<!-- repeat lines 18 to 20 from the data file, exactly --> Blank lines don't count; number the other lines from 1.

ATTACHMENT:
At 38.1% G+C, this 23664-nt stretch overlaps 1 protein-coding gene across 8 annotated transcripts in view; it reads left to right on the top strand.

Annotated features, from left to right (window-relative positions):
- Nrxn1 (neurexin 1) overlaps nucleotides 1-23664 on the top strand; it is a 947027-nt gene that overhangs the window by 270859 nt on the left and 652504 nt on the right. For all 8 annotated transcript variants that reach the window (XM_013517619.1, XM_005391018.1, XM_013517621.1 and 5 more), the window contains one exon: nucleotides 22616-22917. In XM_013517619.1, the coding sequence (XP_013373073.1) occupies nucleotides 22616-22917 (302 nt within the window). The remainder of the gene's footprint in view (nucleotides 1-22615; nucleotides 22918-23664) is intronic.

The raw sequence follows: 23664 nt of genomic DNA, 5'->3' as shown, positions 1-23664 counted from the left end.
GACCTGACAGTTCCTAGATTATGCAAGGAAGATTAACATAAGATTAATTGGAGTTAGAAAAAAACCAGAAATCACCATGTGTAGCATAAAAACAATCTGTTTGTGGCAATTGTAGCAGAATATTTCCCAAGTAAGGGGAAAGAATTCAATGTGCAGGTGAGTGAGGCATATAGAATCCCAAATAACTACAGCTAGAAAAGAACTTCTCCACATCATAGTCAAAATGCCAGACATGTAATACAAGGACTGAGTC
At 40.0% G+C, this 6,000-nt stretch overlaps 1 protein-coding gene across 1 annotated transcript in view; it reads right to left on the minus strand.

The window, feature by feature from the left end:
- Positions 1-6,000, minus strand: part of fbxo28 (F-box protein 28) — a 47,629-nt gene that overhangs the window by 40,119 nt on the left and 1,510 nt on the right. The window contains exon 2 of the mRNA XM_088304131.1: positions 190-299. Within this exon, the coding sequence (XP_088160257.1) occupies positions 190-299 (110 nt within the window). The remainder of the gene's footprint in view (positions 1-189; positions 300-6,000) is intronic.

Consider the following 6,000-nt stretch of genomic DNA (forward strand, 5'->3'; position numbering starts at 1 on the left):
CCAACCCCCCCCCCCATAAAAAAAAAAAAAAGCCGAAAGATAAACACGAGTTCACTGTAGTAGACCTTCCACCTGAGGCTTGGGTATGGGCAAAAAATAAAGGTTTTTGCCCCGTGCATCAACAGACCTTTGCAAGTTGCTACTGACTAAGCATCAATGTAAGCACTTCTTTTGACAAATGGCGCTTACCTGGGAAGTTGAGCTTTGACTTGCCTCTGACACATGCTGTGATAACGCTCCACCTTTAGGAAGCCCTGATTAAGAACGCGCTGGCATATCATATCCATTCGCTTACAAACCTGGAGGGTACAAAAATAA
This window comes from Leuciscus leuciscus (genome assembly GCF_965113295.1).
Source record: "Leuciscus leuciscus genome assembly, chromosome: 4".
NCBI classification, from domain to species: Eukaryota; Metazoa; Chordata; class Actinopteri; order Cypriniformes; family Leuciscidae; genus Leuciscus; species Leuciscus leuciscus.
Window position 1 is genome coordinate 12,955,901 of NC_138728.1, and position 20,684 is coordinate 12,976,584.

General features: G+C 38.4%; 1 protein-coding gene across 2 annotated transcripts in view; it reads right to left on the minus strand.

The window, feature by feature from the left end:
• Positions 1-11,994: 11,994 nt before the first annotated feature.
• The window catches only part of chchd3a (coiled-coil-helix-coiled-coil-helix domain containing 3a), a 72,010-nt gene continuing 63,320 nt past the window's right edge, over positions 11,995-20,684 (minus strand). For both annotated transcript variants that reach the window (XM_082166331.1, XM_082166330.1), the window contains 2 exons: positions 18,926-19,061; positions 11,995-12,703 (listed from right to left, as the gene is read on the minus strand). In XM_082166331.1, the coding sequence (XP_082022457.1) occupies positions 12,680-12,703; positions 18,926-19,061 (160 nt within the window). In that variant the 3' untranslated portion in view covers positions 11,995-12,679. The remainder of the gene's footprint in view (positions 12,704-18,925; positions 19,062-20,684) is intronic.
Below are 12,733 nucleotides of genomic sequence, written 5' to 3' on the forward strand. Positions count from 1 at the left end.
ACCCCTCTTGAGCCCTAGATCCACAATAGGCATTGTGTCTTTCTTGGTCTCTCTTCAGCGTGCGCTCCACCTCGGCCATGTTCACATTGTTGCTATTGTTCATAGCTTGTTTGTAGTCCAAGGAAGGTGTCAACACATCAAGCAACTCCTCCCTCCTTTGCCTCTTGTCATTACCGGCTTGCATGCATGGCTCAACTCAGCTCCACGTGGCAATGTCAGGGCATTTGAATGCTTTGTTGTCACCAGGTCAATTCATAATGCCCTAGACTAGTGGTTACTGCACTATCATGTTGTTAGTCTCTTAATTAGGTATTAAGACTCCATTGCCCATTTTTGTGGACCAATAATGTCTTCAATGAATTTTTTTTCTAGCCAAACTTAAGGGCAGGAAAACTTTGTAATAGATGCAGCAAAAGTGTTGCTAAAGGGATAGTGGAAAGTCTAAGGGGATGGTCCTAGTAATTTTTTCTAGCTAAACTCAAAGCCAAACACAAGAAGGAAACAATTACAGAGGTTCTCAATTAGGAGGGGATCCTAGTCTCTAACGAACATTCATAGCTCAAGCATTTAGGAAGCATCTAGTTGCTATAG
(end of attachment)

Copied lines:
• The window catches only part of chchd3a (coiled-coil-helix-coiled-coil-helix domain containing 3a), a 72,010-nt gene continuing 63,320 nt past the window's right edge, over positions 11,995-20,684 (minus strand). For both annotated transcript variants that reach the window (XM_082166331.1, XM_082166330.1), the window contains 2 exons: positions 18,926-19,061; positions 11,995-12,703 (listed from right to left, as the gene is read on the minus strand). In XM_082166331.1, the coding sequence (XP_082022457.1) occupies positions 12,680-12,703; positions 18,926-19,061 (160 nt within the window). In that variant the 3' untranslated portion in view covers positions 11,995-12,679. The remainder of the gene's footprint in view (positions 12,704-18,925; positions 19,062-20,684) is intronic.
Below are 12,733 nucleotides of genomic sequence, written 5' to 3' on the forward strand. Positions count from 1 at the left end.
ACCCCTCTTGAGCCCTAGATCCACAATAGGCATTGTGTCTTTCTTGGTCTCTCTTCAGCGTGCGCTCCACCTCGGCCATGTTCACATTGTTGCTATTGTTCATAGCTTGTTTGTAGTCCAAGGAAGGTGTCAACACATCAAGCAACTCCTCCCTCCTTTGCCTCTTGTCATTACCGGCTTGCATGCATGGCTCAACTCAGCTCCACGTGGCAATGTCAGGGCATTTGAATGCTTTGTTGTCACCAGGTCAATTCATAATGCCCTAGACTAGTGGTTACTGCACTATCATGTTGTTAGTCTCTTAATTAGGTATTAAGACTCCATTGCCCATTTTTGTGGACCAATAATGTCTTCAATGAATTTTTTTTCTAGCCAAACTTAAGGGCAGGAAAACTTTGTAATAGATGCAGCAAAAGTGTTGCTAAAGGGATAGTGGAAAGTCTAAGGGGATGGTCCTAGTAATTTTTTCTAGCTAAACTCAAAGCCAAACACAAGAAGGAAACAATTACAGAGGTTCTCAATTAGGAGGGGATCCTAGTCTCTAACGAACATTCATAGCTCAAGCATTTAGGAAGCATCTAGTTGCTATAG